Many of us learn best through the use of memory devices known as mnemonics. So in honor of all you Scrabble ® fans out there, here is a “G-R-E-A-T” way to interview and select a trademark lawyer to represent your legal interests before the Trademark Trial and Appeal Board:
“G” is for Geography. Since trademark law if federal in nature, is really does not matter if your lawyer’s office is in suburban Des Moines even though your company is located in New Jersey. This is especially true since the overwhelming majority of cases before the Trademark Trial and Appeal Board are submitted on the papers – meaning that your attorney’s physical presence in the Trademark Office is never required.
“”R” is for Rent. If your lawyer is a partner in a large firm with offices located in the top floor of an impressive building in a wonderful city, chances are you will help to pay for the luxury of remaining in that location in the form of higher hourly rates. In fact, a recent survey by Incisive Legal Intelligence on national average hourly billing rates supports this point.
“E” is for Experience. When we think of experience, the best lawyers are the ones not only with subject matter knowledge, or even a history of handling the same types of cases. In fact, these are the minimum requirements of any “good” lawyer. What makes a great lawyer is one who is able to achieve your desired results in the least amount of time for the least amount of money while exposing you to the least amount of risk. Sounds simple? It isn’t.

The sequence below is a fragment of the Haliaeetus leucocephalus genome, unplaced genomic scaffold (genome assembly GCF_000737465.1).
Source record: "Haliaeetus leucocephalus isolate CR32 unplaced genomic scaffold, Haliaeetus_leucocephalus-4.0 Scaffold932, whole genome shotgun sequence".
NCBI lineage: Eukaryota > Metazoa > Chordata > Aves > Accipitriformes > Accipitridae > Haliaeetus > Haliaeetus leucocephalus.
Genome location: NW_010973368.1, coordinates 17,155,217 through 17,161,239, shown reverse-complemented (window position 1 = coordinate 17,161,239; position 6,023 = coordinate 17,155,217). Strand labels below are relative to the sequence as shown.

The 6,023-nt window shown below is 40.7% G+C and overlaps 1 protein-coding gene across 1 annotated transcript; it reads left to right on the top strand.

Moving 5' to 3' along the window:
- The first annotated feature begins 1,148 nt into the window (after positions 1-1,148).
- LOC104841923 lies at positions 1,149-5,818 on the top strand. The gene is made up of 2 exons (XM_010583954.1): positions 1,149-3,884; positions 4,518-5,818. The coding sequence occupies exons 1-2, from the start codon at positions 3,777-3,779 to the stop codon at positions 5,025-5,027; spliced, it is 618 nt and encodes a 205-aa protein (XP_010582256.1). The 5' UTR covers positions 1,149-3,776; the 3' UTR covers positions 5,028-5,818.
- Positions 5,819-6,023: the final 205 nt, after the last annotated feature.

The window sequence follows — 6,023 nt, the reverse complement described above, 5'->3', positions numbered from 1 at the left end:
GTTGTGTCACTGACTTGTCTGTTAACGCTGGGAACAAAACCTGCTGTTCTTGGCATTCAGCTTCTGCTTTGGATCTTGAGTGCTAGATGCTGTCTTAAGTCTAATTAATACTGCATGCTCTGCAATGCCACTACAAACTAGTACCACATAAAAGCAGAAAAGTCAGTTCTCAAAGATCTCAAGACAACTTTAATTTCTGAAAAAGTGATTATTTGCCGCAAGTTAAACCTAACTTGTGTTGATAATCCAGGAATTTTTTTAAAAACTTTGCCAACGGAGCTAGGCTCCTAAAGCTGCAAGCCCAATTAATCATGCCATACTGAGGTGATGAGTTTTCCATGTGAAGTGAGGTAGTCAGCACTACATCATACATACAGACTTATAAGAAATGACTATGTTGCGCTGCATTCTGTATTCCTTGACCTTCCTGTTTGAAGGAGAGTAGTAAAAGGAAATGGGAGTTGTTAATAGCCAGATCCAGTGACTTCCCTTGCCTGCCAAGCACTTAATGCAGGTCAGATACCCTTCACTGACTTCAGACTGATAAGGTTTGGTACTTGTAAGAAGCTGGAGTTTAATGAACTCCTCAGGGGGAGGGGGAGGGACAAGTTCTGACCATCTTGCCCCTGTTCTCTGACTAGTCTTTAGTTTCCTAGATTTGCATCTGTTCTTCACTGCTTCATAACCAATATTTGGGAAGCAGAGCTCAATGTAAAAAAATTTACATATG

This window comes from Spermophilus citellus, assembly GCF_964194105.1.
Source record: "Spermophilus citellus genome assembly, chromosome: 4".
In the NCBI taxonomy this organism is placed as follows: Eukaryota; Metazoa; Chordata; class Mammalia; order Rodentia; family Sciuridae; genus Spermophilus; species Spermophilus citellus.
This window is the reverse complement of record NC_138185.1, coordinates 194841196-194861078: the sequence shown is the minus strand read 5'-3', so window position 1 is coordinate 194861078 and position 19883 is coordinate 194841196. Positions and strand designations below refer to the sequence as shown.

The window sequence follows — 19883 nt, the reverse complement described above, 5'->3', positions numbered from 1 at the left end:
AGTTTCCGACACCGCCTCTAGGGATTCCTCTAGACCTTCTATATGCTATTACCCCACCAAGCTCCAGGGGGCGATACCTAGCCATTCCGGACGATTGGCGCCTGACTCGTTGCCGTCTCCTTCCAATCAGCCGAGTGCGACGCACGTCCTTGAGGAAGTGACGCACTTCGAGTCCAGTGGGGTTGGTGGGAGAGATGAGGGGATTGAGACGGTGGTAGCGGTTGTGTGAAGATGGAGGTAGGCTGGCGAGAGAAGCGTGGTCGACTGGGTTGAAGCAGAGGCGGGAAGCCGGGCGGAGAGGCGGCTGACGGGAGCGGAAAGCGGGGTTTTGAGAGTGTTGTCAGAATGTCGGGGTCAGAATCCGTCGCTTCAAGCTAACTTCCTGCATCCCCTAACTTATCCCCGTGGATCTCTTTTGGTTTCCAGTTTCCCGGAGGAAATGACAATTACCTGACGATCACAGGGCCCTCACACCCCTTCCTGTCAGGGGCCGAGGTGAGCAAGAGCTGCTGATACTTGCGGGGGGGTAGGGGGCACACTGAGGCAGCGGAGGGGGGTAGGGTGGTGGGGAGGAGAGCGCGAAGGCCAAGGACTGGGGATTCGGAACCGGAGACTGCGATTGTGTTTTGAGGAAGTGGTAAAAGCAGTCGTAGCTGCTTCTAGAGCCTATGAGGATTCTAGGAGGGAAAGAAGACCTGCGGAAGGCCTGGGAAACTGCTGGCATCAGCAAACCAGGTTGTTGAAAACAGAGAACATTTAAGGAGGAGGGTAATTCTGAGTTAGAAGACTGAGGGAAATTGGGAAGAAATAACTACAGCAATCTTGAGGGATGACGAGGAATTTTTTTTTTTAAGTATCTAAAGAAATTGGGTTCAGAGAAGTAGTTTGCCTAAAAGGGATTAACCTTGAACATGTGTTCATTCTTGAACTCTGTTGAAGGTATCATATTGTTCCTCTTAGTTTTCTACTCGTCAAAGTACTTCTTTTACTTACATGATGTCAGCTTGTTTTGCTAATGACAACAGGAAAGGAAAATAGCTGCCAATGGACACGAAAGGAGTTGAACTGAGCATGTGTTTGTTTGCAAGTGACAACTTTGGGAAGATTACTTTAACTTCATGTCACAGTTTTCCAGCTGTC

“A” is for Aptitude. The Trademark Board Manual of Procedure is like a big instruction booklet that comes with your child’s toy car – with the big difference being that if your trademark lawyer doesn’t know how to successfully put together a trademark opposition or cancellation, you may find yourself losing more than just a toy.
“T” is for Timing. To many lawyers, it’s “time” that is everything – as in billable hours. That is why hourly fee arrangements continue to remain so popular among law firms. In today’s business environment, what matters are results. Therefore, always insist that your attorneys agree to a flat-fee arrangement when representing you and your company in a United States Patent and Trademark Office case. Successful results are often the product of preparation and timing – not the number of hours expended.